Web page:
"If you do it from your heart, you will benefit," says Hailian Zhang, 34, who leads weekly group exercises on the Mall. By "heart," Zhang means "xinxing," a code of morality one must observe if the exercises are to have any benefit. Adhering to xinxing is yet another aspect that separates Falun Gong from qigong.

The purported benefits of Falun Gong play out like late-night television testimonials. A retired white-collar worker from Beijing practicing on the Mall last week spoke of how Falun Gong cured his skin allergies and chronic diarrhea, even though he doesn't believe much in rotating, multidimensional faluns. (He joked about failing the xinxing test, too.) A Chinese woman in her fifties spoke of how Falun Gong helped her regenerate bone that had been removed in surgery. A self-described Christian said Falun Gong has helped control his diabetes.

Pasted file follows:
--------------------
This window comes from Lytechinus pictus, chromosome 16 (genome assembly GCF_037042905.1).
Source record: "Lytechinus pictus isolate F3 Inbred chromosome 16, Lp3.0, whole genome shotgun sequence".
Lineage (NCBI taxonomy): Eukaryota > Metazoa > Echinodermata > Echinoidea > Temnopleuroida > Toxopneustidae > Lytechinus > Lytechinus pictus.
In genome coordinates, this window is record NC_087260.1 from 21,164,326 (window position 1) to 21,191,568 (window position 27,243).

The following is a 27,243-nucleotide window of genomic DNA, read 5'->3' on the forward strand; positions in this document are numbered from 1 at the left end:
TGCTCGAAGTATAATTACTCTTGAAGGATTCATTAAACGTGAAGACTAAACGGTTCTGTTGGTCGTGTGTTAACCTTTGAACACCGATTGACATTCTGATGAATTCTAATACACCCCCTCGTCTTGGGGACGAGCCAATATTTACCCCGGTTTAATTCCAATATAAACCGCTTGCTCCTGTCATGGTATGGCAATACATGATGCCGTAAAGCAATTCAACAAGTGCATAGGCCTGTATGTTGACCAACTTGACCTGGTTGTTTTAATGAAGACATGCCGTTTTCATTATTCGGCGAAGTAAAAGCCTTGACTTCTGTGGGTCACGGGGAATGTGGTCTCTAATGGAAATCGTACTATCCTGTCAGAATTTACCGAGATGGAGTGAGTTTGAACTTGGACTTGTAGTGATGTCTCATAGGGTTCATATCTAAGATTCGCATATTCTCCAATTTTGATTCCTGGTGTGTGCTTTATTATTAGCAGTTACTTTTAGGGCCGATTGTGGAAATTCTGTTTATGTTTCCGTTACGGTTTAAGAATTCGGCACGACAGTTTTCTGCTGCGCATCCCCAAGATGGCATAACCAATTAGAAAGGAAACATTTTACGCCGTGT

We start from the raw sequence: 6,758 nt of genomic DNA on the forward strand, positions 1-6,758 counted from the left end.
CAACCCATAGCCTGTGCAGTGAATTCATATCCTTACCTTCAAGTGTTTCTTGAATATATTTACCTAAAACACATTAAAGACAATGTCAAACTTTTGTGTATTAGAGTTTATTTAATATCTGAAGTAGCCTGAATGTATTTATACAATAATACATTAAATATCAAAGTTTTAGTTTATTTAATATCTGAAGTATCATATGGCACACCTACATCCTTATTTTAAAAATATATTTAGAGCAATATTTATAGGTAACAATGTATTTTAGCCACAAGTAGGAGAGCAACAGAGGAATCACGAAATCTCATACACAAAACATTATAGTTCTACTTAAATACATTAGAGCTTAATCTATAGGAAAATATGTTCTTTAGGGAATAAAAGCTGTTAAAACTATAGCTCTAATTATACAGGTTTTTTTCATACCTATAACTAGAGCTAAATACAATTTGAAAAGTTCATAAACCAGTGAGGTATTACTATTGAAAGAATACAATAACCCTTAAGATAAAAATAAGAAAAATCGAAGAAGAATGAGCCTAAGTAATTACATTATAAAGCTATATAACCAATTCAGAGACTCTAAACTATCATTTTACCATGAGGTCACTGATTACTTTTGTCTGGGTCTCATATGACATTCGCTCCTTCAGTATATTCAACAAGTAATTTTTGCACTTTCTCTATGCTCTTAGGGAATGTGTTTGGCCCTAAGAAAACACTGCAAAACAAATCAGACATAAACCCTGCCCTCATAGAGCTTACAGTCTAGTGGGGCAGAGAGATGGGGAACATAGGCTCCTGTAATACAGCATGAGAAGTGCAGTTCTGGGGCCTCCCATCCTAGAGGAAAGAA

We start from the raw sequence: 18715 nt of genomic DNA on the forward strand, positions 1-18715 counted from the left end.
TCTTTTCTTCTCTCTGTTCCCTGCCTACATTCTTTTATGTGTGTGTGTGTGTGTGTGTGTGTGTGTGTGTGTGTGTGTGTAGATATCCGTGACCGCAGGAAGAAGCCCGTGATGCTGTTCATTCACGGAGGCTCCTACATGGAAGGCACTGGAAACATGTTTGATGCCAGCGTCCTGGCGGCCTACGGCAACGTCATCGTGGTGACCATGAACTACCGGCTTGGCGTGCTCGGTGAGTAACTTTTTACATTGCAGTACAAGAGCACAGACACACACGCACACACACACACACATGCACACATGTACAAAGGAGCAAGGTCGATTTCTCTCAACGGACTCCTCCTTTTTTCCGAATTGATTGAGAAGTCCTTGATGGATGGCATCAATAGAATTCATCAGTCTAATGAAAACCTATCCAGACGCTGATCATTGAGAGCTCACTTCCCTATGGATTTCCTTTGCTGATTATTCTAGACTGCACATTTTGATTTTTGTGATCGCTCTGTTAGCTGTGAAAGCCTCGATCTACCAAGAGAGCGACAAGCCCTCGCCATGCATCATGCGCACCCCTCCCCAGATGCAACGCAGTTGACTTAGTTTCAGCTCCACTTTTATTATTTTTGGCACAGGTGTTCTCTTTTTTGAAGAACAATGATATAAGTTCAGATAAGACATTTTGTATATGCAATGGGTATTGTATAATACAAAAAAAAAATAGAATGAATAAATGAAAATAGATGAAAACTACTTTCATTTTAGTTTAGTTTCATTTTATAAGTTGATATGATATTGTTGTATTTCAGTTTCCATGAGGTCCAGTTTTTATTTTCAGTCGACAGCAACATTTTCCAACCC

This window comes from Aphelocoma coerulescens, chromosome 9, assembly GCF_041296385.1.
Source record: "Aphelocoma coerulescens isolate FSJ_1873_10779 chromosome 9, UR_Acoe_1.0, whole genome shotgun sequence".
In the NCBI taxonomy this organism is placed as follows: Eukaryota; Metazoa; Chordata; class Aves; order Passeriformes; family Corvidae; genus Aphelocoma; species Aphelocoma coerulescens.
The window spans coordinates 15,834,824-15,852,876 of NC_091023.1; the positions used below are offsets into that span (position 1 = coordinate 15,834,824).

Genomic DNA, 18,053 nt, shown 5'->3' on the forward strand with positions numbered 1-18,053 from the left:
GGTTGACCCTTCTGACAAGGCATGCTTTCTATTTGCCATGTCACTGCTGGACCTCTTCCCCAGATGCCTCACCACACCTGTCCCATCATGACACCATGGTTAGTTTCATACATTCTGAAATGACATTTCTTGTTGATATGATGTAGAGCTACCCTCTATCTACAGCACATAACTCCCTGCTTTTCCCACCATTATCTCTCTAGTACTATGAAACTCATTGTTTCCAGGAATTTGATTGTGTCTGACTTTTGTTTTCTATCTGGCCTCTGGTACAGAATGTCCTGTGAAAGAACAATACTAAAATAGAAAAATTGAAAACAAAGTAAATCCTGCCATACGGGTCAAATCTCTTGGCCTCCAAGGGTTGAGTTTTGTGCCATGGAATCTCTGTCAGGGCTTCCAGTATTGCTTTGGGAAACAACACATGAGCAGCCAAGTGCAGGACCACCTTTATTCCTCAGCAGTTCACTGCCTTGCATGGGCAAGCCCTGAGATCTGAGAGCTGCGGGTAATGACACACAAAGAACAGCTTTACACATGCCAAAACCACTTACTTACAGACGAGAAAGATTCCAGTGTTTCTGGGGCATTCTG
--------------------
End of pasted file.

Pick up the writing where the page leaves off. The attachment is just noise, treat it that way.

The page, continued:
"You just do the exercises, and one day you wake up and realize you don't have a particular [health problem] anymore," says Keith Ware, a Washingtonian in his forties who practices and teaches Falun Gong at home and on weekend mornings on the Mall, often with his wife.

The National Center for Complementary and Alternative Medicine at NIH and the qigong expert on the White House Commission on Complementary and Alternative Medicine Policy declined to comment on Falun Gong exercises. However, many health experts and even some qigong teachers remain open to the idea that Falun Gong, like qigong, can provide some health benefits, provided the exercises reduce stress and generally induce a relaxed feeling.